If editors knew or troubled themselves about the anxiety occasioned by such remarks ; if they gave but one moment’s reflection to the misery they entail ; they would surely pause before they consigned to utter despair their wretched victim. The very basis of this criticism was founded upon a feeling which was incorrect, and the manager's selection gave me, even before my appearance, the greatest possible annoyance. The fact is that my engagement was made with the Covent-Garden proprietors in consequence of a disagreement with Mr. Charles Kemble; and it was fortunate for me that a reconciliation took place between the parties, relieving me from the great responsibility, and the apparent vanity, of filling up the immense vacuum occasioned by the loss of so distinguished an actor, and so bright an ornament to the profession. The natural consequence was, that I had, by slow degrees, to climb the Parnassian mount, and to consider myself peculiarly fortunate that I was enabled to gain a footing on so slippery a path. In justice, however, I cannot avoid saying that there is more true spirit of criticism and candor in the leading journals of London than those of most other countries can lay claim to. The subject is not considered unworthy the powers of the highest intellectual talent; their writings are for a class of persons possessing taste and intelligence, and the editors dare not profane the shrine of criticism by the looseness and balderdash so frequently displayed in other journals.

My reception was always favorable, and by slow degrees I won a path that led me into society the most flattering to my ambition. During my first season, the ci-devant. Young Roscius,' returned to the stage, and was engaged at Covent-Garden at the enormous salary of fifty. guineas per night! He was greatly attractive; and his engagement afforded me many opportunities of gaining favor with the public. I performed Southampton to his Essex, Lysimachus to his Alexander, etc.; and at length arrived at the distinction of being called by the times his rival! Then all was forgiven — all forgotten ; and I thought, as all the world did, that the Times was deservedly the best journal of the day.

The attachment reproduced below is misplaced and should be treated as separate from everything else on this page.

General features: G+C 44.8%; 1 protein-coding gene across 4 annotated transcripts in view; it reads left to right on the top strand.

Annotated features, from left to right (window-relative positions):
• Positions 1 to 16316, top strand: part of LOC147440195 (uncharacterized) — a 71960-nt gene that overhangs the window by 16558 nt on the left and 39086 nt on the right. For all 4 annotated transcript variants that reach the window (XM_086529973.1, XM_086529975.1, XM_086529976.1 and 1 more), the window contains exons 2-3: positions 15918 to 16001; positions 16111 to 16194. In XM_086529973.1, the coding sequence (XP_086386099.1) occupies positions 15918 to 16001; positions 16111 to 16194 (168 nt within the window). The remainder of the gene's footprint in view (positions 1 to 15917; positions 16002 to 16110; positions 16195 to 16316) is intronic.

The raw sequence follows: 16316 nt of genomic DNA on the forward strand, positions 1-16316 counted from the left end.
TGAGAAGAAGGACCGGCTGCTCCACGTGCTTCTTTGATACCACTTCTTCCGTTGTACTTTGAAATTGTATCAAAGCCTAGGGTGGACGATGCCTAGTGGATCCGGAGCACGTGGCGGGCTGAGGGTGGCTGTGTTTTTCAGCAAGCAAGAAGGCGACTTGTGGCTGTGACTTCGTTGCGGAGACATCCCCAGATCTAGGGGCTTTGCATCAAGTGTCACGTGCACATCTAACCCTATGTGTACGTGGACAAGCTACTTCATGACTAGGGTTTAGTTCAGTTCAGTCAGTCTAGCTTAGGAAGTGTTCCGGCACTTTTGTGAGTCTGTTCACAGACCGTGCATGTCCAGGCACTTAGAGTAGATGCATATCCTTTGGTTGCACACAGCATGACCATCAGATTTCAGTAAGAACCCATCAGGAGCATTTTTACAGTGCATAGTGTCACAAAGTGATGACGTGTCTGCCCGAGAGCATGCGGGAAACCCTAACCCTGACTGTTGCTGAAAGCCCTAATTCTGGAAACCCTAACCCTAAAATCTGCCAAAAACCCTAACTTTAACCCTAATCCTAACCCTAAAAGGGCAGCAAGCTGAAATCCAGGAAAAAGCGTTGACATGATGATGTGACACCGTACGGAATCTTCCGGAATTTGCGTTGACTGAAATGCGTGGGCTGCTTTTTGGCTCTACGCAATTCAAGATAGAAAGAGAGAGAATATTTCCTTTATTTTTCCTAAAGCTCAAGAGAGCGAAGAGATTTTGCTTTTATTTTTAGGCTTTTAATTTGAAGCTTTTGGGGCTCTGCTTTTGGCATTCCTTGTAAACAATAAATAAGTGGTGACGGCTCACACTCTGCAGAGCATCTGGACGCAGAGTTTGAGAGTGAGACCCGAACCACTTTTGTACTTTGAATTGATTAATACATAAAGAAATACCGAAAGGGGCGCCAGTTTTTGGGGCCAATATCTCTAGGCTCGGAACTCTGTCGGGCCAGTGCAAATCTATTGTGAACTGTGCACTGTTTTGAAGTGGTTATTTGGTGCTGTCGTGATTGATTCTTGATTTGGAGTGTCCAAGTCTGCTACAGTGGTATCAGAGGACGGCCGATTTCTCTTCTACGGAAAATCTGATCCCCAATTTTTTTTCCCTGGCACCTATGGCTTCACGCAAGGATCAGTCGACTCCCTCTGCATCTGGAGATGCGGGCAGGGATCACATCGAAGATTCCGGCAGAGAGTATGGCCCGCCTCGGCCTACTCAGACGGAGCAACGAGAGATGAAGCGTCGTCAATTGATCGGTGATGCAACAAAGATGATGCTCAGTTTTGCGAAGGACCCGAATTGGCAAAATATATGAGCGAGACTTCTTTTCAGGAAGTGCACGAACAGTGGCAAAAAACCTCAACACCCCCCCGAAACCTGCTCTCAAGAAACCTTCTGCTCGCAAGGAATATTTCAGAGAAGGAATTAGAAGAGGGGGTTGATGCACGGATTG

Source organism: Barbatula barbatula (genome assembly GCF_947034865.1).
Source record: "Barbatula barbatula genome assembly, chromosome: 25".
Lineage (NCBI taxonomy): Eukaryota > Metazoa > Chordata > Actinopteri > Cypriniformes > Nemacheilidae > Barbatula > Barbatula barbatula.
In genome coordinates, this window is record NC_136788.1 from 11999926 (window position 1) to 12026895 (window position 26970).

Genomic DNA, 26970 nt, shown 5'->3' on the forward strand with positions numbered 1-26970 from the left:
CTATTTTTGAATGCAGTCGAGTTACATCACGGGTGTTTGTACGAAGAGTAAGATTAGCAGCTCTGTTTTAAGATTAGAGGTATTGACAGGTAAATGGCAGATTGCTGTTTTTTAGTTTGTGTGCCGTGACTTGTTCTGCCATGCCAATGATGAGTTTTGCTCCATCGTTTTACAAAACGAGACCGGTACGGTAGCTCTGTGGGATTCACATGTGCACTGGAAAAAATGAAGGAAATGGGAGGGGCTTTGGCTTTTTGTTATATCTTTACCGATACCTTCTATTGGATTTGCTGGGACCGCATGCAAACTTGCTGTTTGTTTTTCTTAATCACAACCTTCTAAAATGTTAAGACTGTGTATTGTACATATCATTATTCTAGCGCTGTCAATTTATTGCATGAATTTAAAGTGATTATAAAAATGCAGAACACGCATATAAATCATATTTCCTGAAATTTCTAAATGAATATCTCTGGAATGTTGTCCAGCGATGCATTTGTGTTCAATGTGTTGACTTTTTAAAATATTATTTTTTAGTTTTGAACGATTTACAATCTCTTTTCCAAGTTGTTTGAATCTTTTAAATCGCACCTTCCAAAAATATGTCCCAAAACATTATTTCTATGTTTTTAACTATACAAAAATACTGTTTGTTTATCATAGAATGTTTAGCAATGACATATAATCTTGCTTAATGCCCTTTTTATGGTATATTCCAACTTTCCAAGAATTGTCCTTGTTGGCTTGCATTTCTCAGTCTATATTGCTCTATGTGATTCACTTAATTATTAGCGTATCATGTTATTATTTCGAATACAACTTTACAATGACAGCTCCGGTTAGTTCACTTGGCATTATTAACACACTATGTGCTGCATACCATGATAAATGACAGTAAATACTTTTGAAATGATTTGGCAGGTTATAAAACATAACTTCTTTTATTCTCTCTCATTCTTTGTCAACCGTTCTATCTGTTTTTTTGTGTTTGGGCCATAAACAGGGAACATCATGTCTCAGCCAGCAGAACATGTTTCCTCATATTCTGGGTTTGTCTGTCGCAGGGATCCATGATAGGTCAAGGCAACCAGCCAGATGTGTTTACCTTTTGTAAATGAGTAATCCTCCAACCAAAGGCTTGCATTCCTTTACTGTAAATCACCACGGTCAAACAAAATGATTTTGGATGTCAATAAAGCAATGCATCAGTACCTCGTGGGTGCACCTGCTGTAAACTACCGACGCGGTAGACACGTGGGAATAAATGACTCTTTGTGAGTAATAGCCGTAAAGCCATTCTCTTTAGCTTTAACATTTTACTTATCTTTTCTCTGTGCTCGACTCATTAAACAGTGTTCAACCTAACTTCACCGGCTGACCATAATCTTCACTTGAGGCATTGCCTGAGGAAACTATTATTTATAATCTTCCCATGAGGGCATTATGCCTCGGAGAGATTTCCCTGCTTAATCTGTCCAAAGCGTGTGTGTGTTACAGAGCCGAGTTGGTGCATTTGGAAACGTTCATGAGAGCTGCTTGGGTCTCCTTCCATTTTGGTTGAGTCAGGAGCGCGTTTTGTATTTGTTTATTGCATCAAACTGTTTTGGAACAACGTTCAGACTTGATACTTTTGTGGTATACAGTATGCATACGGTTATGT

Of what fickleness, what caprice is the public composed! True, the people went in crowds to witness his return to the stage, but where was the enthusiasm which formerly greeted his appearance ? At the early period of his career, the spirit of criticism slept, not slumbered. All was rapture; no alloy was mingled, in order to give a sterling quality to his performances. It is said that on one occasion the House of Lords adjourned to witness his representation of Hamlet : the philosophic abstractions of Hamlet, from a boy whose delight was playing at marbles ! And yet so great was the infatuation, that the masterspirits of the age, embracing such men as Pitt and Fox, were first and foremost in doing homage to his real or imaginary genius. If his head ached, and that perhaps accompanied by a slight fever, he was unable to perform : then the agitation of the fashionable world was not to be described ; the rush of carriages to the door; the numberless inquiries, the trembling anxiety with which they heard the response; the issue